Bifocal Sunglasses and Your Skin

If you’re over age forty, you’ve probably noticed a change in your eyesight. It’s common at this age to begin to experience difficulty seeing up close. Reading on the computer may be more of a strain than it once was. Fine print anywhere becomes a challenge. When reading books, you may find yourself holding them closer, then farther, trying to find just the right distance to make the text legible.

Finally, you get some magnifying glasses, perhaps the non-prescription type at first. Eventually, you’ll probably visit your eye doctor and get real glasses, which is what I did. I’m nearsighted (I have trouble seeing things that aren’t right in front of me) and have been for years. Once I hit forty, I became farsighted as well. Yup, without glasses, I have the unenviable condition of being unable to see far or near. And yeah, it’s as unpleasant as it sounds.

My eye doctor added bifocals to my prescription. Instead of the old style with the line in the middle of the lens announcing how very old you are to the world, these days we have the privilege of wearing “progressive lenses,” which are great, because there’s no line to give away your age.

I can’t see at all without my glasses, unless I’m wearing contacts, so my doctor recommended that in addition to the progressive lenses, I add “transitions,” which will darken outdoors, turning them into sunglasses.

They’re convenient, obviously, because you don’t need an additional pair of prescription sunglasses.

I wore them for over a year, pretty much every day. I live in a warm, sunny climate and I walk outside for exercise several days a week. I’m diligent about skin protection and never go in the sun without sunscreen on. Usually I wear a wide-brimmed hat as well.

A year after wearing these bifocal sunglasses I realized that the skin on the tops of my cheeks, at the point where the sun goes through the bifocals, was drier than the skin on the rest of my face. It was also developing sun spots, enlarged pores, and it was beginning to sag a bit.

At first, I attributed this to nothing more than the fact that I am getting older. Skin’s elasticity naturally declines over time.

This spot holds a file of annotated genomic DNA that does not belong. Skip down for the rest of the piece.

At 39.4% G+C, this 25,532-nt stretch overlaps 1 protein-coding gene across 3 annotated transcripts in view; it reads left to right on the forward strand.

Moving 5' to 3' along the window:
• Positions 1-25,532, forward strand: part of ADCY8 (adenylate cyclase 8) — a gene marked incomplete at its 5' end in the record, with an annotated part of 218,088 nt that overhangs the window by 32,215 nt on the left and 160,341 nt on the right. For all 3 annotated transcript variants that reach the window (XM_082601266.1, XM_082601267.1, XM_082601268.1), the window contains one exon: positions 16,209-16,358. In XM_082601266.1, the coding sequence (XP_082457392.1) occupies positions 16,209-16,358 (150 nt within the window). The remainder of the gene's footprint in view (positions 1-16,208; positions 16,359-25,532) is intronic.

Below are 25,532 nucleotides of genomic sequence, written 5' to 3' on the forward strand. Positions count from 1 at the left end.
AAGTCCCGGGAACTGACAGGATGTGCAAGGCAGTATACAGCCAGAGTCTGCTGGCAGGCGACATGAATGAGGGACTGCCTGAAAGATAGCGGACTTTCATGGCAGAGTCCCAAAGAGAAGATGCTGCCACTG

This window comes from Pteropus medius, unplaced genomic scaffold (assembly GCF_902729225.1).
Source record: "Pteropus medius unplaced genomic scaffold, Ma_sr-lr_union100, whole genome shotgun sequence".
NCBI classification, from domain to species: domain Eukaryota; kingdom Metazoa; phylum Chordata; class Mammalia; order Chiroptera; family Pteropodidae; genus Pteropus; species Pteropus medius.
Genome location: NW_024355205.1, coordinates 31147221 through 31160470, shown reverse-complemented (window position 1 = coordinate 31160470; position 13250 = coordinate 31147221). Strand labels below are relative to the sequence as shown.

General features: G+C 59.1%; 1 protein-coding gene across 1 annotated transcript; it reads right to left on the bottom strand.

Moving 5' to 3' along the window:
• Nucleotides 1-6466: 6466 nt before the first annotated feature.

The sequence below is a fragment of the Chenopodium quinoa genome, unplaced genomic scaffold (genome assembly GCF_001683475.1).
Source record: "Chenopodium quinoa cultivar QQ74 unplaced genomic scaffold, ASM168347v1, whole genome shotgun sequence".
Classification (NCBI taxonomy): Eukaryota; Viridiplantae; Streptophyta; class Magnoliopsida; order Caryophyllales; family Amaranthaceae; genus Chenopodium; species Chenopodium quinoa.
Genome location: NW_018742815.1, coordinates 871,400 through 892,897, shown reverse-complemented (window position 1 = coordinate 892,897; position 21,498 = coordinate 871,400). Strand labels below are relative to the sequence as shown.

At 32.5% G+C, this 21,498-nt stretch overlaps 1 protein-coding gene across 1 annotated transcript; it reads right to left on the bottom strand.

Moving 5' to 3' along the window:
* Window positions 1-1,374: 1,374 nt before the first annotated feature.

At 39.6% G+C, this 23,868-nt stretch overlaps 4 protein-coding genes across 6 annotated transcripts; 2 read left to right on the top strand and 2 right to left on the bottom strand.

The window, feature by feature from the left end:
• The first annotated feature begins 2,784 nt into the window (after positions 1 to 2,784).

But then it occurred to me that this change in my skin was only evident in two spots at the tops of my cheeks. Hmm.

I asked myself, what’s been different over the past several months?

Of course, it was the bifocal sunglasses. Before wearing them, I wore my regular prescription sunglasses, the ones that were only for nearsightedness. The ones that do not have magnifying glass in them.

Think about what a magnifying glass does with sunlight. Remember that experiment in school wherein you let the sun shine through a magnifying glass and it BURNED whatever was behind it?

Exactly.

Bifocals worn in the sun do the same thing.

You are repeatedly exposing your face to a magnifying glass in the sun. Even though the glass does darken with progressives, reducing the UV rays, the penetration of light is still more intense through the magnification. And it’s directed right onto your skin.

I don’t wear bifocals in the sun anymore. I use an old pair of prescription sunglasses without the bifocals and they’re fine for walking outside, or driving since I don’t have to read up close.

If you’ve been wearing your bifocal progressives in the sun for a while and you notice that your skin looks a bit drier, darker, redder or more wrinkled than it used to on your cheeks, please take some precautions, because it will get worse over time. If you don’t catch it early, the damage will eventually become permanent.

If you love your glasses and want to continue wearing them in the sun, be sure to:

1. Add extra sunscreen with a high SPF on your cheeks. (30, or higher)

2. Wear a wide-brimmed hat.

3. If possible, avoid being outdoors between 11am and 2pm when the sun is strongest.

Our eyesight inevitably changes as we age and so does our skin, but I hope this information helps you keep your skin looking its best for as long as possible.



Source by Toni Ann Johnson